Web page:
Late yesterday, the Roberts Court allowed North Carolina to re-impose obstacles to voting that particularly harm African Americans. Over the dissents of Justices Ginsburg and Sotomayor, and without explanation, the Justices issued a stay of the Fourth Circuit's order that the state not impose two particularly onerous rules (elimination of same-day registration and termination of out-of-precinct voting) until the conclusion of voters' lawsuits against the state currently pending in district court.
Justice Ginsburg pointed out in her dissent that these restrictions are a direct result of last year's Shelby County decision.
For decades, §5 of the Voting Rights Act of 1965, through its preclearance requirement, worked to safe guard long obstructed access to the ballot by African-American citizens. In Shelby County y. Holder, this Court found the Act's §4 coverage formula obsolete, a ruling that effectively nullified §5's preclearance requirement. Immediately after the Shelby County decision, North Carolina enacted omnibus House Bill 589, which imposed voter identification requirements, cut short early voting by a week, prohibited local election boards from keeping the polls open on the final Saturday afternoon before elections, eliminated same-day voter registration, terminated preregistration of 16- and 17-year olds in high schools, authorized any registered voter to challenge ballots cast early or on Election Day, and barred votes cast in the wrong precinct from being counted at all. These measures likely would not have survived federal preclearance. The Court of Appeals determined that at least two of the measures—elimination of same-day registration and termination of out-of-precinct voting—risked significantly reducing opportunities for black voters to exercise the franchise in violation of §2 of the Voting Rights Act. I would not displace that record-based judgment. [internal citations removed]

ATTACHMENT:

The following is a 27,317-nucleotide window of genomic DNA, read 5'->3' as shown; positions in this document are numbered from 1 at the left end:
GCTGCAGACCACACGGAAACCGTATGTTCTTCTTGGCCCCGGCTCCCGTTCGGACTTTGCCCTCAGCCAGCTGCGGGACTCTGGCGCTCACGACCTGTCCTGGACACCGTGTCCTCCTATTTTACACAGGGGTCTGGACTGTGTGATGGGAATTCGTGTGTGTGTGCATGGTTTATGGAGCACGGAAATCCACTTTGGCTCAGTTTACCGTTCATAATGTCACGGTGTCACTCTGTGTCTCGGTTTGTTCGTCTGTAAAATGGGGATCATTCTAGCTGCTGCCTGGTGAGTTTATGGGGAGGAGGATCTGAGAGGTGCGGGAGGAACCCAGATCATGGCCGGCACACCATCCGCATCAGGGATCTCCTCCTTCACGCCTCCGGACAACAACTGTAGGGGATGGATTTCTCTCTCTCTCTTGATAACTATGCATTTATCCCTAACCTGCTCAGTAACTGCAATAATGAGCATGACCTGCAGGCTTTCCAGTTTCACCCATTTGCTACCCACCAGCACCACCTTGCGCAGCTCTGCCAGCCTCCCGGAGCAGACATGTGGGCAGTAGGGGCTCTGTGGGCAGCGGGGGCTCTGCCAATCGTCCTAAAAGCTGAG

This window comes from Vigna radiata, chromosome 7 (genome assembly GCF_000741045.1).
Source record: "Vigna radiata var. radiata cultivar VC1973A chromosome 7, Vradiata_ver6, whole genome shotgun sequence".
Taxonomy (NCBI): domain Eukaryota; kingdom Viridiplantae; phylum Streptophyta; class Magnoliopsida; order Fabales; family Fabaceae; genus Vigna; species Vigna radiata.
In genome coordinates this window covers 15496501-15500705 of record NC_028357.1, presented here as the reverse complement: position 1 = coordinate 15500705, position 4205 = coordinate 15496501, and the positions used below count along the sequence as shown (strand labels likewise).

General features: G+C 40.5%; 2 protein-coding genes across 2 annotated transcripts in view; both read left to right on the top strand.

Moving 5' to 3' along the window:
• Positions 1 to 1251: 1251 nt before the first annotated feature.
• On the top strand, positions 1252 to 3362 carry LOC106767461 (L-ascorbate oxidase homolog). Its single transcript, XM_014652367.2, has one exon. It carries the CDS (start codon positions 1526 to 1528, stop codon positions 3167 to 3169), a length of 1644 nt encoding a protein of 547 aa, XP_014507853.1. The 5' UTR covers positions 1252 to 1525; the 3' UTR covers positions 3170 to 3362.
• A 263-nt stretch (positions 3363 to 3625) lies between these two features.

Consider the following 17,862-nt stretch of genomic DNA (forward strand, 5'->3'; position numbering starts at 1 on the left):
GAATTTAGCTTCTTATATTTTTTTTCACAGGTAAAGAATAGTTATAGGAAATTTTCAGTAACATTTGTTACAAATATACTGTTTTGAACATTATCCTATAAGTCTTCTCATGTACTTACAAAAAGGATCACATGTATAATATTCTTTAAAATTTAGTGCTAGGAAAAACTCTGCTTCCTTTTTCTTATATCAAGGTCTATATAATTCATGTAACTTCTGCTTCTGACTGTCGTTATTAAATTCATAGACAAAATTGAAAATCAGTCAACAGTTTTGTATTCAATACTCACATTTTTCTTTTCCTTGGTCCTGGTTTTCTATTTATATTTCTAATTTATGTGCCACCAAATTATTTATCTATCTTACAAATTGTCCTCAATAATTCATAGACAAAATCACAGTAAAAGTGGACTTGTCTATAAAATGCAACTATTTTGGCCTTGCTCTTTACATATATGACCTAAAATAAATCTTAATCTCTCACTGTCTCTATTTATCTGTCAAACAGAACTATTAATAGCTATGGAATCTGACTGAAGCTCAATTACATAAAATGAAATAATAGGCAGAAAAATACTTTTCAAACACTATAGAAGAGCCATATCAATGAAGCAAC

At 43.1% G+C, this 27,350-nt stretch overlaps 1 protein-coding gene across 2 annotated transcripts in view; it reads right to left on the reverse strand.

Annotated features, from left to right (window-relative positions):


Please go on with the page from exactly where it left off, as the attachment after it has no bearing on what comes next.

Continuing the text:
As North Carolinians go the polls next month, some will be turned away because same-day registration will no longer be available. Others will have their entire ballots thrown away rather than counted because the voter went to the wrong precinct, silencing their voices on a key statewide race that is the same in every precinct: The one for U.S. Senate, where the winner will likely vote on several Supreme Court confirmations and hundreds of lower federal court judges during their six-year term.
So voters might want to consider Shelby County when they cast that vote for Senate. Do they want a far-right senator who would confirm more judges like the ideologues who have made it so much easier to disenfranchise African Americans?
Courts matter. And next month, North Carolinians will have a chance to shape our courts for years to come.